EDUCATION Minister Heng Swee Keat's promise, that a committee chaired by him will engage Singaporeans in a "broader conversation" on the future, is the latest manifestation of an emphasis on consultation that goes to the heart of governance.
It should be seen in the light of an old fear that a contradiction at the heart of Singapore would break it eventually.
This seeming contradiction was that the city-state had to compensate for its lack of size and natural resources through speed and effectiveness in decision-making.
However, these imperatives would impose increasingly unacceptable constraints on an electorate not prepared to pay the old political price for economic success: close control over its life choices.
Economics and politics would part ways, so to speak, and the system would fall through the crack.
So went the prediction, to put it crudely. It has been disproved by the emergence of a desire for a strong state in which citizens have a stronger say.
This is the crucial point. Citizens do not want a weak state incapable of reacting swiftly and decisively to hostile changes. But they do want the state to respect and reflect their opinions more tangibly in the formulation and implementation of national policies.
A workable combination of the two demands - decisiveness and responsiveness - can be achieved and sustained through public consultation and engagement. Consultation is of a higher order than feedback, which is the public response to a policy once it has been made, and seeks the input of citizens in the making of the policy itself.
For example, the Ministry of Health recently elicited views on making MediShield more inclusive. Since there have been mixed responses on extending the basic insurance scheme to cover congenital and neonatal conditions, the ministry wants to hear from parents and other Singaporeans on the proposed extension of coverage, which will cost about $1 a month for the younger ages.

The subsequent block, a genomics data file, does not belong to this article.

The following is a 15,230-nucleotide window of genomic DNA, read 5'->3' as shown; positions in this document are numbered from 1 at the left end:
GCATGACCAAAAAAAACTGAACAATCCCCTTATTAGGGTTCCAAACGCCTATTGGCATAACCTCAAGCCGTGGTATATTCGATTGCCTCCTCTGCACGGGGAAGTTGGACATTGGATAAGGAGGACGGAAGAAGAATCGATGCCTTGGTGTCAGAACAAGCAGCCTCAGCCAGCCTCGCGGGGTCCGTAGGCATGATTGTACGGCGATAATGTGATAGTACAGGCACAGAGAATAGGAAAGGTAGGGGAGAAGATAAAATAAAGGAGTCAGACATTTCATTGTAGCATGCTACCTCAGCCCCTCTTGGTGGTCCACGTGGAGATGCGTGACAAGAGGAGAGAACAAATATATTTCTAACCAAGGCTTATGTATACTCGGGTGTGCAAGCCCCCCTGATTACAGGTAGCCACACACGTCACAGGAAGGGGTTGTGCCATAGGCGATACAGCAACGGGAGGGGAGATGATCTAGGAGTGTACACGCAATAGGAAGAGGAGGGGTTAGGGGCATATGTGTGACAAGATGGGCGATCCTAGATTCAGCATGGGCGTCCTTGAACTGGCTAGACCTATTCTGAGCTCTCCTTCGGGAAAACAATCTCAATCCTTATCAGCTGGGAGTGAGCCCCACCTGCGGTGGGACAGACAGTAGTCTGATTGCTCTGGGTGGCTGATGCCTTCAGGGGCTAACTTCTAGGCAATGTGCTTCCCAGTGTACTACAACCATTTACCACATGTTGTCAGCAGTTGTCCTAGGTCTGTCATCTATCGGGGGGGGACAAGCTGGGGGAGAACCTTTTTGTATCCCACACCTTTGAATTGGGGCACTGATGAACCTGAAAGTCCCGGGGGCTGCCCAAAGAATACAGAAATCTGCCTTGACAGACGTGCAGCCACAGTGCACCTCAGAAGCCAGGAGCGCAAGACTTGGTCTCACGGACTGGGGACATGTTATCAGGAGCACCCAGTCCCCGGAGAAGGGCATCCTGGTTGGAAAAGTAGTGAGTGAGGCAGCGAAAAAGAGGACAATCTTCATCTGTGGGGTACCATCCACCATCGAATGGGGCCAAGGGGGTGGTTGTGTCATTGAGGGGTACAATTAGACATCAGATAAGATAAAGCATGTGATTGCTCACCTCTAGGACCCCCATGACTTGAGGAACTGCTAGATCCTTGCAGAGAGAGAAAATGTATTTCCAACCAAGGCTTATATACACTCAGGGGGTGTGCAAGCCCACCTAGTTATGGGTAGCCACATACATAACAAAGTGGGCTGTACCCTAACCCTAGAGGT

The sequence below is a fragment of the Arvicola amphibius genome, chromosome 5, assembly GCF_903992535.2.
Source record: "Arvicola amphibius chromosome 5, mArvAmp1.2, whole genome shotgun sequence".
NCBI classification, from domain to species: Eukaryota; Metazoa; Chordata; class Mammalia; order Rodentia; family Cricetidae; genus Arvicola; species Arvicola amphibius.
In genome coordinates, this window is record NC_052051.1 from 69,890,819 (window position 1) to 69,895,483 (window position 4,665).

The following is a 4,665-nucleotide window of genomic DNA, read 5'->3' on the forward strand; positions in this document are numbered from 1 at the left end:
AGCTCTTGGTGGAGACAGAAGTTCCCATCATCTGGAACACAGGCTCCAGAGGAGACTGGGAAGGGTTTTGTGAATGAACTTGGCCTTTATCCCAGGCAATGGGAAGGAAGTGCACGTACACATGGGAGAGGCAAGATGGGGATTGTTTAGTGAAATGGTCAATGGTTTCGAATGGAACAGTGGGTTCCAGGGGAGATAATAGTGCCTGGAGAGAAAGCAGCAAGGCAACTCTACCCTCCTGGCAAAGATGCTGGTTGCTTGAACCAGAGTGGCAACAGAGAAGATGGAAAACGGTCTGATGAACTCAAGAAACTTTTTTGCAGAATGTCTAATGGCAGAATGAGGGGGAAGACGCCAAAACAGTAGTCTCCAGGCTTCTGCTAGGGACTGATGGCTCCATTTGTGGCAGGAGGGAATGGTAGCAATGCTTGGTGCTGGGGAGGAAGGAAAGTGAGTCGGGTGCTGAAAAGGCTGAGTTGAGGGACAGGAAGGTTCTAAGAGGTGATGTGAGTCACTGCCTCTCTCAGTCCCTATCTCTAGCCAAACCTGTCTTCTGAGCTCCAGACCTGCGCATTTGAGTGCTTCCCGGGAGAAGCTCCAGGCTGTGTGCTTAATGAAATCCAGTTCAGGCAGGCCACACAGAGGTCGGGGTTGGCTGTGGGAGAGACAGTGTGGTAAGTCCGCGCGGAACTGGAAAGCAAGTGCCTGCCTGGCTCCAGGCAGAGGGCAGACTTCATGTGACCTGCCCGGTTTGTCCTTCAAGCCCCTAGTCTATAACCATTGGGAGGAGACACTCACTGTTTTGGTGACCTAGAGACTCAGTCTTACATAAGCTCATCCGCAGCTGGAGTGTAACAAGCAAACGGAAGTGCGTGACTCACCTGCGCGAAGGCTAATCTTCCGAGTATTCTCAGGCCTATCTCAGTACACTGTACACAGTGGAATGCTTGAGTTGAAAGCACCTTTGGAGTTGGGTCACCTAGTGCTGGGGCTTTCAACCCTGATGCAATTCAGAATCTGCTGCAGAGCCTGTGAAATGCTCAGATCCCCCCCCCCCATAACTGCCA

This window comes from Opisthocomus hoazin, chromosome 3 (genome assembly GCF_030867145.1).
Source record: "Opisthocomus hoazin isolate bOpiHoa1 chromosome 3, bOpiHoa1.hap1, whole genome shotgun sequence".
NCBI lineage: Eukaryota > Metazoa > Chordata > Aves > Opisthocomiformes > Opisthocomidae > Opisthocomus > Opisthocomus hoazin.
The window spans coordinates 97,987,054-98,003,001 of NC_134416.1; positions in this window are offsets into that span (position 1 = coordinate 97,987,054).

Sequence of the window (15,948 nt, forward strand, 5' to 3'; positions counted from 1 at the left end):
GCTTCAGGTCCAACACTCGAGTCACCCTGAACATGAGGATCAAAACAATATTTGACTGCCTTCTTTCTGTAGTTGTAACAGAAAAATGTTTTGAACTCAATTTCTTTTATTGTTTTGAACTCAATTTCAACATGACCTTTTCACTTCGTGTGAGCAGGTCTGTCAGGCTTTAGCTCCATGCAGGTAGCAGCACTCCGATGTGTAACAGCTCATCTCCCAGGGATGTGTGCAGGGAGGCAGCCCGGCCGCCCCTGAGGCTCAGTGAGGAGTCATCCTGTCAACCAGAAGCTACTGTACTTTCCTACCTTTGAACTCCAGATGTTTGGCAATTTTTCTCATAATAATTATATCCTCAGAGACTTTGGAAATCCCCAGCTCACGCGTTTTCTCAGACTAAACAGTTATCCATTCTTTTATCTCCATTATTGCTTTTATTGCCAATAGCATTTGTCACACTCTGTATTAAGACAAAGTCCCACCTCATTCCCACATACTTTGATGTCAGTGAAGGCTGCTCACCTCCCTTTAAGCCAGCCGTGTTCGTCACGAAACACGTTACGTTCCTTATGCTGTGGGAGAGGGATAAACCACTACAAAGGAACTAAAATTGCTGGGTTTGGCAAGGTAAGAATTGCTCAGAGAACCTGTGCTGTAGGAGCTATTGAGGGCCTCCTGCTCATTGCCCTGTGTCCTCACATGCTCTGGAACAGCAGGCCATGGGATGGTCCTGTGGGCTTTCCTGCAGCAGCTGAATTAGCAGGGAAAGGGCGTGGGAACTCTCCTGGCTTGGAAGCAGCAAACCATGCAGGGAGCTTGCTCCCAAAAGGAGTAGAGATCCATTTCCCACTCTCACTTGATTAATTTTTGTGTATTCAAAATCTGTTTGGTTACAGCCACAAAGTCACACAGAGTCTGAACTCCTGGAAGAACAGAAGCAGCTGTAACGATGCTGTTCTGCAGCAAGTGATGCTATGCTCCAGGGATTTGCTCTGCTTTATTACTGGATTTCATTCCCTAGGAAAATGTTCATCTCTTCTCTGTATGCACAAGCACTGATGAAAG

There is a wider move by many ministries to release consultation papers before drafting legislation, particularly on finance and technology, so as to benefit from the views of experts in those industries.
But consultation goes beyond seeking expert views on technical subjects. On the policy front, the Government launched an extensive consultative exercise before setting up the two integrated resorts containing casinos.
Now, it has solicited public feedback on proposed amendments that would fine-tune the laws governing them, so that the social ills spawned by the casinos do not overwhelm the economic benefits that the resorts bring to Singapore.
Consultation does not have to provide consensus, but it can produce a working compromise. For example, a compromise took shape when plans to build a highway through Bukit Brown Cemetery were refined by making a bridge part of the new road. The bridge would reduce the number of graves needing to be exhumed and protect wildlife and streams, thereby respecting the cemetery's historical character and preserving its ecological place in a green Singapore. What consultation also does is to blunt the edges of divisive issues. In a speech in 2005, Dr Vivian Balakrishnan, who was then Minister for Community Development, Youth and Sports, noted that issues were becoming more complex and potentially more divisive.